Credits: All written text, song lyrics and music (including background music) written and composed by Quentin Bega unless otherwise specified in the credits section after individual posts. Illustrative excerpts from other texts identified clearly within each podcast. I donate to and use Wikipedia frequently as one of the saner sources of information on the web.

Technical Stuff: Microphone- (for the podcast spoken content) Audio Technica AT 2020 front-facing with pop filter)

Microphone (for many of the songs) Shure SM58

For recording and mixing down 64-bit N-Track Studio 9 Extended used

Music accompaniment and composition software– Band-in-a-Box and RealBand 2020 as well as- for some 20 of the songs of year 2000 vintage- I used a Blue Mountains, NSW, studioApproximately 48 Banter folk songs and instrumentals recorded live (“in the round”) with a ThinkPad laptop using the inbuilt mic.

Letters From Quotidia Postcards Edition 24

Letters From Quotidia Postcards Edition 24

Welcome to Letters From Quotidia, the Postcards edition, number 24, a podcast by Quentin Bega where you will hear the narrator singing the songs from the repertoire of Banter, a traditional Irish folk group from Sydney’s outer west. The four songs here are drawn from the traditions of the English-speaking world. In this edition, like the previous one, I will cover the songs because of COVID restrictions. And, as always, Quotidia is that space, that place, where ordinary people lead ordinary lives. But where, from time to time, they encounter the extraordinary.

Last postcard I told you that I thought I would have to reproduce all of songs here using my Band-in-a-Box and RealBand software, but, again, thanks to my chaotic digital filing system, I came upon this demo version of the first song for the postcard, featuring Banter!   Dainty Davie: The song dates to the middle of the 17th Century and it concerns the much-married minister of St Cutbert’s Church in Edinburgh- one David Williamson. At one point he was being hunted by English dragoons and, a guest of landowner-sympathisers, he was put in bed with the 18-year old daughter by her mother in an effort to hide him. The Mum returned downstairs where she plied the soldiers with liquor to deflect their ardour in searching for the minister. Pity she didn’t consider the ardour developing upstairs! Williamson repaid this act hospitality and concealment by becoming intimate with the daughter. This gallant was then required to marry the saucy young woman. The song is popular among both Scottish and Irish folk-singers. I think the lyrics of this version are by Robert Burns. [insert song]

It’s Heaven Around Galway Bay: This song I came upon by accident a couple of years ago. I was on You Tube listening to music of various kinds and came upon a Dublin City Ramblers take on it. I have since, listened to several versions but reckon that the DCRs is the gun version. A couple of us in the band were going through songs one night and I pulled out this song thinking that it might suit Sam the Man. He did sing it once or twice in practice but nothing eventuated. Still in Lockdown (though with restrictions easing here in NSW) I decided to give it a go. I don’t know much about this song. It was written by Eamon O’Shea (who, I found out, was a man called Herman Weight who lived in the west of Ireland) He adopted the name because it sounded more Irish! Apart from that, I found out that he is better known as the composer of the song, Come Down the Mountain, Katy Daly. But this is a good song, and worth keeping alive in the tradition.[insert song]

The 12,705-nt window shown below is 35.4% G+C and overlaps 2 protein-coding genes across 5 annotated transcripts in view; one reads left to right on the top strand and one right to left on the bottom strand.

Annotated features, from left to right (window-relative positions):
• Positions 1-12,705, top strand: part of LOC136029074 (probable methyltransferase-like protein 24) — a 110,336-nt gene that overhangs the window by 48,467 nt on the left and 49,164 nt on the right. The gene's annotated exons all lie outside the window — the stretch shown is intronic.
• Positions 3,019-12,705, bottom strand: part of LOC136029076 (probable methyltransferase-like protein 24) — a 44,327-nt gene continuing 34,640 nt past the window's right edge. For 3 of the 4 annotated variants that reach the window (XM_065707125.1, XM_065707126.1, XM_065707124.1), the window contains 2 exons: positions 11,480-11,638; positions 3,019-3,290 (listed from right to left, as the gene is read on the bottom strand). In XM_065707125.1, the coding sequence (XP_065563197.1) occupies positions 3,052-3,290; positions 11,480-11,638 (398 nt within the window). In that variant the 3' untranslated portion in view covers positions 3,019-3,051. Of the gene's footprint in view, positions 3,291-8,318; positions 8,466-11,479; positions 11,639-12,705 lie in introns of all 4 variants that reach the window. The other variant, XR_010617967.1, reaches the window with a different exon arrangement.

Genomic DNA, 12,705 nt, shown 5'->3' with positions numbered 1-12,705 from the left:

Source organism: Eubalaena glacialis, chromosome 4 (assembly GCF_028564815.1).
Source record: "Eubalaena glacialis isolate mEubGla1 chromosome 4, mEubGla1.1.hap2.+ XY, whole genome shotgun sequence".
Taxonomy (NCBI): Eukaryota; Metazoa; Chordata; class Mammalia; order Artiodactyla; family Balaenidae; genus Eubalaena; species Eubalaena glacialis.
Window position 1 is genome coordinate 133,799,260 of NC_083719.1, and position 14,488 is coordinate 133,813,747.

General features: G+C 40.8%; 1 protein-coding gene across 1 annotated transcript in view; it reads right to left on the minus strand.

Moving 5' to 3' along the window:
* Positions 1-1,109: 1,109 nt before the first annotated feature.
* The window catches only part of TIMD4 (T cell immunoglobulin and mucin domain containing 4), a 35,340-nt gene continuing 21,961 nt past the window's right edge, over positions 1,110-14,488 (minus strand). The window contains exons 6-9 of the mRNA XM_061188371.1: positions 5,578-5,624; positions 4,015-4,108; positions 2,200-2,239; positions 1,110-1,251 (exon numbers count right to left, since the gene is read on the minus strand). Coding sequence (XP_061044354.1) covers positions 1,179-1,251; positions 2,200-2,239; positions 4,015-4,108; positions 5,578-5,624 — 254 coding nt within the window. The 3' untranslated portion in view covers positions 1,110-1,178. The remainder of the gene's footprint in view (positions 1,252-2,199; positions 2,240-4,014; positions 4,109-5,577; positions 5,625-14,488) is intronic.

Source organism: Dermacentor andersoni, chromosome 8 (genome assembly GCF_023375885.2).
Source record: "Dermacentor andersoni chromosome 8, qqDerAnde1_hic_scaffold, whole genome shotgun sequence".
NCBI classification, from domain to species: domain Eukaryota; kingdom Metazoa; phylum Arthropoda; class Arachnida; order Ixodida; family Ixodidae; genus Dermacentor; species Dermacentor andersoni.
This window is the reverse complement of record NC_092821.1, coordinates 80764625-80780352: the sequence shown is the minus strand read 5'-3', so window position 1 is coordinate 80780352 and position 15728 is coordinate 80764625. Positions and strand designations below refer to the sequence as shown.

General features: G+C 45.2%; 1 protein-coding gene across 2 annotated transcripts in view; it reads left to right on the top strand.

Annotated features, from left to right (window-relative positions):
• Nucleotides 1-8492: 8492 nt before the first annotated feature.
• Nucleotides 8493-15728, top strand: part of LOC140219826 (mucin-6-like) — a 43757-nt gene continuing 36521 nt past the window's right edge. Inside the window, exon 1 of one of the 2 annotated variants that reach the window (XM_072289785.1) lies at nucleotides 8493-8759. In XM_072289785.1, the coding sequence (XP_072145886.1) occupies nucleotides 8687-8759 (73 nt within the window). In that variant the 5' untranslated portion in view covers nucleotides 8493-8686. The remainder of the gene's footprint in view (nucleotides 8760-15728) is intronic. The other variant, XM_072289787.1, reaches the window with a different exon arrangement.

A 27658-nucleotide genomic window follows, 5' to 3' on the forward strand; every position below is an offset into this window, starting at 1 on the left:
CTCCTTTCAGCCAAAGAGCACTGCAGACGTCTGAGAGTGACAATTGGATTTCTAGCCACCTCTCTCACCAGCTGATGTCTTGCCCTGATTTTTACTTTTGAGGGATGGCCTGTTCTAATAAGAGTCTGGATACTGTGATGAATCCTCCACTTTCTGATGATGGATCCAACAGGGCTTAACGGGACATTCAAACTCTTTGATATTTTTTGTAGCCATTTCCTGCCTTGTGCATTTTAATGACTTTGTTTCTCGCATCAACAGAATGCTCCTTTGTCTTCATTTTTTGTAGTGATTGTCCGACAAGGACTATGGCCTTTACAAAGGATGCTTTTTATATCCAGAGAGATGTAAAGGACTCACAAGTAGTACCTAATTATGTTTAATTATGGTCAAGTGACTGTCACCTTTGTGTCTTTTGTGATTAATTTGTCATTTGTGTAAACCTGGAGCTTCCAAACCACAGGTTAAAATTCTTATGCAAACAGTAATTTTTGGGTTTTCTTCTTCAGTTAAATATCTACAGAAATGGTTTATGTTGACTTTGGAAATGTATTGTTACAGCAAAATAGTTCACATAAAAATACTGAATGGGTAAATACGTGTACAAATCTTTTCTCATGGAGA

Missing You: Jimmy McCarthy has written some of the most important songs from the folk revival in Ireland from the late-1970s onward. Our group has featured Ride On for at least 25 years and songs such as Bright Blue Rose, Katie, As I Leave Behind Neidin, and No Frontiers feature as requests in the Irish program Sam the Man and I host every other Sunday for two hours between 10:00 a.m. and noon. I first heard Missing You  over twenty-five years ago when Bobby, who used to play with the group, Banter, featured this song as part of his repertoire. He left after a couple of years to return to Belfast. However, I didn’t pick it up until about five years ago.  I do like to track down originals, so, today, when I heard Jimmy McCarthy’s version (check it out on You Tube) I realised that his was the best version of all! Originals are usually best. If the band, Banter, ever gets together for public performances in the post-COVID dispensation, I think I’ll re-work the arrangement of the song and use  McCarthy’s vision as my template, rather than Bobby’s which leaned heavily on Christy Moore. [insert song]

The Night They Drove Old Dixie Down: I first heard the song in 1971- the Joan Baez version. It wasn’t until years later that I came across the original when I watched the documentary by Scorcese, The Last Waltz in the mid-80s when I was living in Ballymena, Co Antrim in Northern Ireland. When Banter was formed in the mid-90s in western Sydney, Big Geordie introduced his take on the song to the band and we performed it, off and on, for the few years he was part of the band. It wasn’t until 2015, when Banter re-formed after a years’ long hiatus that I picked the song up and started to perform it. Levon Helm’s refusal, according to Garth Hudson, to play and sing the song because of his dislike of Baez’s version strikes me as odd. However, we can’t check with the source as, alas, Levon Helm is no longer with us. The version set down here is probably situated somewhere between Baez and Helm. Johnny Cash recorded a version that is worth a listen.